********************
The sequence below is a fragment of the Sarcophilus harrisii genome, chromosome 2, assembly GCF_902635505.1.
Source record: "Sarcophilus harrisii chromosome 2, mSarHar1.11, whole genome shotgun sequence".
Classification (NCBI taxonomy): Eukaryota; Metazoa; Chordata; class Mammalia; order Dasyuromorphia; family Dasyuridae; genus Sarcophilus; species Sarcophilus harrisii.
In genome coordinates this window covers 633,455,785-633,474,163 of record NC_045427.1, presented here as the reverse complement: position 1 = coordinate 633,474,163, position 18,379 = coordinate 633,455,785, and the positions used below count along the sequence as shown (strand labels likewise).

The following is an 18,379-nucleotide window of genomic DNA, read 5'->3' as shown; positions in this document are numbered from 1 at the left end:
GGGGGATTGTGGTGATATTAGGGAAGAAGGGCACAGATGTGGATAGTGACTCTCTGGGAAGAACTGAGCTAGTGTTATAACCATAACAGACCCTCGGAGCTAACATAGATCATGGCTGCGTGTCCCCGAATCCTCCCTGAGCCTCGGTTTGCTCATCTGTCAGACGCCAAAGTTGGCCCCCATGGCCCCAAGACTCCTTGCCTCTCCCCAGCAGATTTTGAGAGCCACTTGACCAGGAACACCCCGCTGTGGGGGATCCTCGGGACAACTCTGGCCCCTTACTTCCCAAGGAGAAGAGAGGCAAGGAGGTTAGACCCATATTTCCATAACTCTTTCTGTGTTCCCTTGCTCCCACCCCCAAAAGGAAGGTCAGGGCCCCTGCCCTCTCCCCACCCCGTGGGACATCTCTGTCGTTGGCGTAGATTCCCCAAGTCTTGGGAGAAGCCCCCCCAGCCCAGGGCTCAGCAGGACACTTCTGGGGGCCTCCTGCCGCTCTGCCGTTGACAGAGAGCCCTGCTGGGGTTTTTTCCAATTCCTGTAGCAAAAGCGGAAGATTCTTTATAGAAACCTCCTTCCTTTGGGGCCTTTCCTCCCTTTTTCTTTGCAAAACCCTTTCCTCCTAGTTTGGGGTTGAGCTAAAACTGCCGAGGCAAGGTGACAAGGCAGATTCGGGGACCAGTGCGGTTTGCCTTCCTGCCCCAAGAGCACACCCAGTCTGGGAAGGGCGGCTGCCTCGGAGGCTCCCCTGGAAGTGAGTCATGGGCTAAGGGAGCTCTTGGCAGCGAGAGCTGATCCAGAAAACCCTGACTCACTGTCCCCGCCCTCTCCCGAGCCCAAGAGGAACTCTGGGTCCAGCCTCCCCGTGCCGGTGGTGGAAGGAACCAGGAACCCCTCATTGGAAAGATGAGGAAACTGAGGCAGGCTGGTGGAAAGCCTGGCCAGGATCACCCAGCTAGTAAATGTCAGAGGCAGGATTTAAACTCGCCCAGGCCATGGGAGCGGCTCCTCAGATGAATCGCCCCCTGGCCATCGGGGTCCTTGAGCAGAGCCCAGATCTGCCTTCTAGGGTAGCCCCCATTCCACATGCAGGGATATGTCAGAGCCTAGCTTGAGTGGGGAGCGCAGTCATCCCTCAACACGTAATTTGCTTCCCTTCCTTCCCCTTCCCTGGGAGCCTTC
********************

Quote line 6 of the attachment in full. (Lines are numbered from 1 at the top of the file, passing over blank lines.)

GGGGGATTGTGGTGATATTAGGGAAGAAGGGCACAGATGTGGATAGTGACTCTCTGGGAAGAACTGAGCTAGTGTTATAACCATAACAGACCCTCGGAGCTAACATAGATCATGGCTGCGTGTCCCCGAATCCTCCCTGAGCCTCGGTTTGCTCATCTGTCAGACGCCAAAGTTGGCCCCCATGGCCCCAAGACTCCTTGCCTCTCCCCAGCAGATTTTGAGAGCCACTTGACCAGGAACACCCCGCTGTGGGGGATCCTCGGGACAACTCTGGCCCCTTACTTCCCAAGGAGAAGAGAGGCAAGGAGGTTAGACCCATATTTCCATAACTCTTTCTGTGTTCCCTTGCTCCCACCCCCAAAAGGAAGGTCAGGGCCCCTGCCCTCTCCCCACCCCGTGGGACATCTCTGTCGTTGGCGTAGATTCCCCAAGTCTTGGGAGAAGCCCCCCCAGCCCAGGGCTCAGCAGGACACTTCTGGGGGCCTCCTGCCGCTCTGCCGTTGACAGAGAGCCCTGCTGGGGTTTTTTCCAATTCCTGTAGCAAAAGCGGAAGATTCTTTATAGAAACCTCCTTCCTTTGGGGCCTTTCCTCCCTTTTTCTTTGCAAAACCCTTTCCTCCTAGTTTGGGGTTGAGCTAAAACTGCCGAGGCAAGGTGACAAGGCAGATTCGGGGACCAGTGCGGTTTGCCTTCCTGCCCCAAGAGCACACCCAGTCTGGGAAGGGCGGCTGCCTCGGAGGCTCCCCTGGAAGTGAGTCATGGGCTAAGGGAGCTCTTGGCAGCGAGAGCTGATCCAGAAAACCCTGACTCACTGTCCCCGCCCTCTCCCGAGCCCAAGAGGAACTCTGGGTCCAGCCTCCCCGTGCCGGTGGTGGAAGGAACCAGGAACCCCTCATTGGAAAGATGAGGAAACTGAGGCAGGCTGGTGGAAAGCCTGGCCAGGATCACCCAGCTAGTAAATGTCAGAGGCAGGATTTAAACTCGCCCAGGCCATGGGAGCGGCTCCTCAGATGAATCGCCCCCTGGCCATCGGGGTCCTTGAGCAGAGCCCAGATCTGCCTTCTAGGGTAGCCCCCATTCCACATGCAGGGATATGTCAGAGCCTAGCTTGAGTGGGGAGCGCAGTCATCCCTCAACACGTAATTTGCTTCCCTTCCTTCCCCTTCCCTGGGAGCCTTC